Delinda Collier is a scholar of modern and contemporary African art, media theory, and Cold War-era global art. She received her Ph.D. in art history and African studies at Emory University in 2010. She is the author of two books: Repainting the Walls of Lunda: Information Colonialism and Angolan Art (2016) and Media Primitivism: Technological Art in Africa (2020). Her articles and reviews can be found in African Arts, Critical Interventions, Nka, Third Text, Art South Africa, London Times Literary Supplement, African Studies Review, and ISEA Conference Proceedings. In 2017, Collier was the recipient of the Mellon Decade Award from the Clark Art Institute. In the summer of 2020, she was a Senior Visiting Fellow at the National Gallery's Center for the Advanced Study in the Visual Arts.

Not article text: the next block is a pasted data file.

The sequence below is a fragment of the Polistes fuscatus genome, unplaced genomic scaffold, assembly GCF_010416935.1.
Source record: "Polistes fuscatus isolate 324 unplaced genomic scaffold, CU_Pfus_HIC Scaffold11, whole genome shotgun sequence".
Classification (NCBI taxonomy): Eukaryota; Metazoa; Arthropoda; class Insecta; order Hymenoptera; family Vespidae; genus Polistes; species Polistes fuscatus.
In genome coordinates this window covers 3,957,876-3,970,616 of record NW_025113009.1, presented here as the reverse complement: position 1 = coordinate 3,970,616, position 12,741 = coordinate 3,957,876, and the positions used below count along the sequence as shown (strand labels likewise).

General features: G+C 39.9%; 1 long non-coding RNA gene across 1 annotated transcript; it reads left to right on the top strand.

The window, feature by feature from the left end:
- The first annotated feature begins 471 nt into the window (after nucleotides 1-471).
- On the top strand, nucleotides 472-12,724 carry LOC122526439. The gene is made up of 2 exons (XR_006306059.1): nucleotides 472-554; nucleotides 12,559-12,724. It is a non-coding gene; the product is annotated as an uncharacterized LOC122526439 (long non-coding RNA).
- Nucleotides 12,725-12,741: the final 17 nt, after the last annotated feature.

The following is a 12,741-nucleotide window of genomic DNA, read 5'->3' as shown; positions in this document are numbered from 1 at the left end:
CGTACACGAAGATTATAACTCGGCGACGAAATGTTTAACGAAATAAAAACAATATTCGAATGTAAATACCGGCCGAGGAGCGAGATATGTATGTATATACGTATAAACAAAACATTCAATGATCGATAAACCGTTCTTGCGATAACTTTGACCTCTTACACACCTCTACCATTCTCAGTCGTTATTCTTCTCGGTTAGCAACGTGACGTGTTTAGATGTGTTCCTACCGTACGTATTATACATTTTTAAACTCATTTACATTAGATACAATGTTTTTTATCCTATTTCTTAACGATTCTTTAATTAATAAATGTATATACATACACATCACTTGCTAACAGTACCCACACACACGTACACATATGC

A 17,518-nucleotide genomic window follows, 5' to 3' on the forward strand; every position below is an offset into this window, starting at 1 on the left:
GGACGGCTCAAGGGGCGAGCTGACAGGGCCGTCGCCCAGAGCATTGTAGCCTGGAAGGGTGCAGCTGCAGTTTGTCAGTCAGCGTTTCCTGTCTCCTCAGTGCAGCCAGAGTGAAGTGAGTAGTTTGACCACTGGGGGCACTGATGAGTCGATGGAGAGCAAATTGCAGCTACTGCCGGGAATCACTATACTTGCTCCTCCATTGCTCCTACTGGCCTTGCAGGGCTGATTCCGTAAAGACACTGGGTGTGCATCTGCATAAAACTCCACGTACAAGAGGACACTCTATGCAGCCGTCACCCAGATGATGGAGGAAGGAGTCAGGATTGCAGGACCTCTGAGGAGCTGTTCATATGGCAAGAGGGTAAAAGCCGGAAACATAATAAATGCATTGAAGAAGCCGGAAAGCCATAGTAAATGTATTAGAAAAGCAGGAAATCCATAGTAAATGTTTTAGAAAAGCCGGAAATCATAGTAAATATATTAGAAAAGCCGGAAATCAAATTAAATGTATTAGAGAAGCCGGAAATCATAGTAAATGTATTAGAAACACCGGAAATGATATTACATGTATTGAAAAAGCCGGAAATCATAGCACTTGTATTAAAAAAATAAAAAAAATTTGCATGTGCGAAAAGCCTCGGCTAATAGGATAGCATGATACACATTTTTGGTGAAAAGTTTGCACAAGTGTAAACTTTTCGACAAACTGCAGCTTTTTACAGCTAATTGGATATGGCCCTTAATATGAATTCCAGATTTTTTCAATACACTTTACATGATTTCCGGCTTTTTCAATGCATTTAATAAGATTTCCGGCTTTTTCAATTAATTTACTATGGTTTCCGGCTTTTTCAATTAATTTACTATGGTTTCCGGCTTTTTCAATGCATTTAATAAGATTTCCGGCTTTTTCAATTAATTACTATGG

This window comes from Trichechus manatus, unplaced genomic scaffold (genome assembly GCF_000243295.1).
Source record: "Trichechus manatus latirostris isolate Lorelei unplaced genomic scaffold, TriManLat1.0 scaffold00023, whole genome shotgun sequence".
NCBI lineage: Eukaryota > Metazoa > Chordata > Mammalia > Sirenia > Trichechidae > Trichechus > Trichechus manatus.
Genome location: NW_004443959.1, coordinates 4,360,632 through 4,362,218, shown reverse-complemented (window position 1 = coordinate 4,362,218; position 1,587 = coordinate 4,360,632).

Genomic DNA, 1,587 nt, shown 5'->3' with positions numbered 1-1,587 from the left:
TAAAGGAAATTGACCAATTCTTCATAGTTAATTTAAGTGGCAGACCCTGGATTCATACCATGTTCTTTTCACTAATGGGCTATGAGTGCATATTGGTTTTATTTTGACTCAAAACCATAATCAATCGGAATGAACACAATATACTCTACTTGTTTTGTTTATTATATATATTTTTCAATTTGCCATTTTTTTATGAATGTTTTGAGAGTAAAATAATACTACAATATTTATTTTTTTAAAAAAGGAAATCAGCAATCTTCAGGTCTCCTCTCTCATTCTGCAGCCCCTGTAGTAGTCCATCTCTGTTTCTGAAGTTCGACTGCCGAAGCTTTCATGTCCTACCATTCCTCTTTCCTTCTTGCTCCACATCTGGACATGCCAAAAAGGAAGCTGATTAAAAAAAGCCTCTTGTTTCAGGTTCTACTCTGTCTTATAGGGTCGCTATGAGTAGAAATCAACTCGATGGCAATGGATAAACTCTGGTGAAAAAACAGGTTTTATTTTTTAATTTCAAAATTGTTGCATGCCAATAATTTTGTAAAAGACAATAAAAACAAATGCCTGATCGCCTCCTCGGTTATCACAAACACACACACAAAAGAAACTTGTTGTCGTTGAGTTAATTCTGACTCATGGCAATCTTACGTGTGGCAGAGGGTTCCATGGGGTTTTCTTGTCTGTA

Nicole Hall is a social geographer and artist with a research focus on building social equity through the urban built environment and the use of spatial data in understanding and connecting communities. She has worked extensively in higher education administration with a focus on student-centric policies and consensus building. She received her Ph.D. in Geography & Urban Studies at Temple University and has recently published and presented work through the Association of American Geographers, Architectural Research Centers Consortium, Architecture_Media_Politics_Society (AMPS), the Frank Lloyd Wright Trust, and The National Association of Graduate Admissions Professionals.